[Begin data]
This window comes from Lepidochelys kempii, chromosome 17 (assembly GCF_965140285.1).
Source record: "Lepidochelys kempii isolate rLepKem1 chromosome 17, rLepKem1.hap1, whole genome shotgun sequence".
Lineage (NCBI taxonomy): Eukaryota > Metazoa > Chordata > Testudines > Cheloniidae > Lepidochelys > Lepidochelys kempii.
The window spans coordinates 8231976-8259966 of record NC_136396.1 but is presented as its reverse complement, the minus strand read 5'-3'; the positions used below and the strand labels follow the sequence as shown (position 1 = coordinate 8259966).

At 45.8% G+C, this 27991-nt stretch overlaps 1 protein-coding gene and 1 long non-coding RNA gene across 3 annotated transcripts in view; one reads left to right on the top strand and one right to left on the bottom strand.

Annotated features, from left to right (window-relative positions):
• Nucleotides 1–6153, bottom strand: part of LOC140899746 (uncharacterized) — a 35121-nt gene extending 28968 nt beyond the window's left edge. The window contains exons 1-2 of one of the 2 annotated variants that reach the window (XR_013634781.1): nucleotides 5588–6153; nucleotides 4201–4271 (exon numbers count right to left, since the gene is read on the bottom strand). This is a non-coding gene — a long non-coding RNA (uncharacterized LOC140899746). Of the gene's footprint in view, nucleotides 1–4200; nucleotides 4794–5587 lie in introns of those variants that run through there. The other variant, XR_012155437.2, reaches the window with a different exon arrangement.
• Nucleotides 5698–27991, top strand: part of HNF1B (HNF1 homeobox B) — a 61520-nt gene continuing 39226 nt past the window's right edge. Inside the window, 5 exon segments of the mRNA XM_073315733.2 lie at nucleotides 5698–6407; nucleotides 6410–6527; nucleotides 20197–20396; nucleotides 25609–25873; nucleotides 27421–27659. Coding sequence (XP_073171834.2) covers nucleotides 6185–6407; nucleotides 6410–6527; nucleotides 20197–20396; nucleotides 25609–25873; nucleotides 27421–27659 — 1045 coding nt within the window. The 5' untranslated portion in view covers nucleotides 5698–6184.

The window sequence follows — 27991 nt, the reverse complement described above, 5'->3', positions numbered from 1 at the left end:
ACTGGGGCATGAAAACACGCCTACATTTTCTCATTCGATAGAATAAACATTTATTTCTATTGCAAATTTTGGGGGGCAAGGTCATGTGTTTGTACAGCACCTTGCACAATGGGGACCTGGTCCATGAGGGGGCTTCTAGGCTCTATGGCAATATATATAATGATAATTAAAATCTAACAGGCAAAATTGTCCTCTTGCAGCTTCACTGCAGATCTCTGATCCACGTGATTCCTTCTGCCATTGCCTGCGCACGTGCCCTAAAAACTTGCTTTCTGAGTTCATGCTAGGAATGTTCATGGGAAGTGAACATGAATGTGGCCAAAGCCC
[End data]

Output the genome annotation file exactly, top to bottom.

This window comes from Lepidochelys kempii, chromosome 17 (assembly GCF_965140285.1).
Source record: "Lepidochelys kempii isolate rLepKem1 chromosome 17, rLepKem1.hap1, whole genome shotgun sequence".
Lineage (NCBI taxonomy): Eukaryota > Metazoa > Chordata > Testudines > Cheloniidae > Lepidochelys > Lepidochelys kempii.
The window spans coordinates 8231976-8259966 of record NC_136396.1 but is presented as its reverse complement, the minus strand read 5'-3'; the positions used below and the strand labels follow the sequence as shown (position 1 = coordinate 8259966).

At 45.8% G+C, this 27991-nt stretch overlaps 1 protein-coding gene and 1 long non-coding RNA gene across 3 annotated transcripts in view; one reads left to right on the top strand and one right to left on the bottom strand.

Annotated features, from left to right (window-relative positions):
• Nucleotides 1–6153, bottom strand: part of LOC140899746 (uncharacterized) — a 35121-nt gene extending 28968 nt beyond the window's left edge. The window contains exons 1-2 of one of the 2 annotated variants that reach the window (XR_013634781.1): nucleotides 5588–6153; nucleotides 4201–4271 (exon numbers count right to left, since the gene is read on the bottom strand). This is a non-coding gene — a long non-coding RNA (uncharacterized LOC140899746). Of the gene's footprint in view, nucleotides 1–4200; nucleotides 4794–5587 lie in introns of those variants that run through there. The other variant, XR_012155437.2, reaches the window with a different exon arrangement.
• Nucleotides 5698–27991, top strand: part of HNF1B (HNF1 homeobox B) — a 61520-nt gene continuing 39226 nt past the window's right edge. Inside the window, 5 exon segments of the mRNA XM_073315733.2 lie at nucleotides 5698–6407; nucleotides 6410–6527; nucleotides 20197–20396; nucleotides 25609–25873; nucleotides 27421–27659. Coding sequence (XP_073171834.2) covers nucleotides 6185–6407; nucleotides 6410–6527; nucleotides 20197–20396; nucleotides 25609–25873; nucleotides 27421–27659 — 1045 coding nt within the window. The 5' untranslated portion in view covers nucleotides 5698–6184.

The window sequence follows — 27991 nt, the reverse complement described above, 5'->3', positions numbered from 1 at the left end:
ACTGGGGCATGAAAACACGCCTACATTTTCTCATTCGATAGAATAAACATTTATTTCTATTGCAAATTTTGGGGGGCAAGGTCATGTGTTTGTACAGCACCTTGCACAATGGGGACCTGGTCCATGAGGGGGCTTCTAGGCTCTATGGCAATATATATAATGATAATTAAAATCTAACAGGCAAAATTGTCCTCTTGCAGCTTCACTGCAGATCTCTGATCCACGTGATTCCTTCTGCCATTGCCTGCGCACGTGCCCTAAAAACTTGCTTTCTGAGTTCATGCTAGGAATGTTCATGGGAAGTGAACATGAATGTGGCCAAAGCCC